For what is our hope or joy or crown of boasting before our Lord Jesus at his coming? Is it not you? For you are our glory and joy. -1st Thessalonians 2:19-20
Over the past year or two I have been experiencing some kind of crisis of motivation. What had previously always come naturally – love, hope, energy for investing in our focus people group – this had seemingly dried up. It’s clear to me the initial cause of this loss of motivation. A couple years ago our team was betrayed by a local leader in training that we had loved dearly and invested in deeply. Seemingly for the sake of money and power he had secretly turned against us, dividing the fledgling church plant that had started, and scattering many of the new believers. Deceit, slander, and confusion bore terrible fruit and we saw firsthand the devastation that can be caused by the Titus 3:10 “divisive man.” Life since then has been mostly non-stop transition for my family with a steady series of smaller let-downs by other local believing friends. Praise be to God, the church plant survived and quietly continues. But we took a hit. One that went deeper than I think I expected.
For the past year or so I have been asking for prayer that God would restore to me motivation for ministry relationships with locals. I believe he is answering that prayer. Our return to Central Asia this past month has brought with it a fresh wave of energy for the intensity of local friendships and the sometimes OCD-seeming level of texting, calling, and checking in on one another. It’s a full-time job to just keep up friendly and honorable smartphone communication in Central Asia. But not only has God been giving the grace to respond and reach out to local friends, he has also been filling my heart again with faith and hope in his good plans for this people group. Yes, they are prone to petty betrayals and duplicity. Everyone who has served here long-term has had close friends turn on them. But Jesus has his remnant here and the gates of hell will not prevail. A steady and faithful core of local believers hints at the amazing future of the Church here.
One text that has been used recently to encourage my soul is 1st Thes 2:19-20, quoted above. As is so often the case, when I am prone to discouragement or depression, God uses a fresh vision of our future hope in Christ as the means to pull me out of it. Time and time again, meditating on the return of Christ, the resurrection, and the new heavens and new earth has served like a defibrillator for my weak heart, jolting me back to life and awakening me to beauty. This time the scene the scriptures paint brings together the return of Christ and our joy in those who are there with us, those that God has used us to reach.
Looking forward to the coming of Jesus, Paul calls the Thessalonian believers his hope, his joy, his crown of boasting, and his glory.
The Thessalonian believers are not Paul’s basis of acceptance on that day – that is the righteousness of Christ alone. Yet these messy new believers will be for Paul a source of incredible happiness and honor on that day. I once heard of a tribal missionary speaking of the jungle tribe they were able to reach with the gospel. He spoke of longing for the day when he might be able to present this tribe as a fragrant offering to Christ. I believe he was likely referring to this and similar passages. For all of us, our friends that we are able to lead to faith or disciple or gather into churches, they will be on that day a part of a remarkable triangle of glory and joy. Glory and joy will flow from Christ to us and we will exult and rejoice in reflection back to him. But there will also be a side-by-side glory and joy with fellow believers. In being there together we will (is it possible?) have even more glory and joy, honor and hope as we delight also in one another.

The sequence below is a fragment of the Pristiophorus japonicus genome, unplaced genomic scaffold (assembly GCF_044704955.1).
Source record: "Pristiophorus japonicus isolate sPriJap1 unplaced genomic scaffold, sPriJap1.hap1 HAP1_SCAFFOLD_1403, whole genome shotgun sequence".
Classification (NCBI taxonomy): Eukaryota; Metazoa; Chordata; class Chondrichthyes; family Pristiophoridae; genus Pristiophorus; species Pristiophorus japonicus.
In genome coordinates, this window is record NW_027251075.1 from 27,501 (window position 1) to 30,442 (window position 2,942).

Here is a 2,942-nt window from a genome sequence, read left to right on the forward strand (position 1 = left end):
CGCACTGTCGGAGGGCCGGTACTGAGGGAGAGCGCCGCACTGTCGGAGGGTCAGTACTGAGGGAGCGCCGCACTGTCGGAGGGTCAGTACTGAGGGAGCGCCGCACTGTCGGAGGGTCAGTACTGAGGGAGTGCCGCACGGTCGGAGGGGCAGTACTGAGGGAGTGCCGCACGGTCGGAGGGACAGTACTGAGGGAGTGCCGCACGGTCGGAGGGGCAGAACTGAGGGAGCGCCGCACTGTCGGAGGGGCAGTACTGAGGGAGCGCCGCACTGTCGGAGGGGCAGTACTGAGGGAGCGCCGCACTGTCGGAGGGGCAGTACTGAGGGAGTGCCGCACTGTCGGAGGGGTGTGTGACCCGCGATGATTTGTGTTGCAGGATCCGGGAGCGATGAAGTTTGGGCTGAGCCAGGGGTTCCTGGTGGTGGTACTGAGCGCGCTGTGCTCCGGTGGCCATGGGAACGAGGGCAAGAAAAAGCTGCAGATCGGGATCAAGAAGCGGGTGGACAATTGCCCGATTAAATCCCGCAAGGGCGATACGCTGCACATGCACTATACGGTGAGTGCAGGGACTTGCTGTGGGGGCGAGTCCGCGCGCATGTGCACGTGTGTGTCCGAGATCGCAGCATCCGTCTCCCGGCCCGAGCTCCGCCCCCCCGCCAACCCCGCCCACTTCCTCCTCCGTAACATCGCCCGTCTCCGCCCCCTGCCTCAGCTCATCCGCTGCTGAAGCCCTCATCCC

There is great practical help in envisioning that last day when we are struggling with other believers in the here and now. I am also finding that there is help in fixing my gaze there as I prepare to enter local relationships that could prove to be yet another disappointment or false start – and as I hope for future healthy churches among this people group. I am helped by envisioning a small crowd of local believers rejoicing together and for the first time standing before the throne, presenting one another to the king with laughter and tears. There is power in meditating on these things. And healing. We don’t speak enough to one another like that future life actually real and approaching.
My best friend in the US, himself a Central Asian who is now a follower of Jesus, wrote this in a card to me as we left for Central Asia a number of years ago: “I look forward to drinking chai with you in the New Jerusalem.” I’m pretty sure I had to find somewhere private to go cry after reading that. It’s part of our “inconsolable secret” that we all have as believers. We ache for that day when we are there in the presence of Christ – together with our brothers and sisters in the faith, side by side and at last fully alive. For those of us who are leading others, we long to be found faithful and to see those stewarded to us kept until the end, glorified, shining like stars forever and ever. Glorified, but also still ourselves, doing very human things like drinking chai together, reminiscing about God’s faithfulness, and getting ready to explore the new earth. Who knows? Maybe the marriage supper of the lamb, like a good Central-Asian feast, will be followed by a round of chai for all.
So, like Paul, let’s meditate on that coming scene. Let’s encourage one another in the coming reality of that day. “You, dear struggling friends, you are my hope and joy and glory and crown of boasting before the Lord Jesus at his coming.”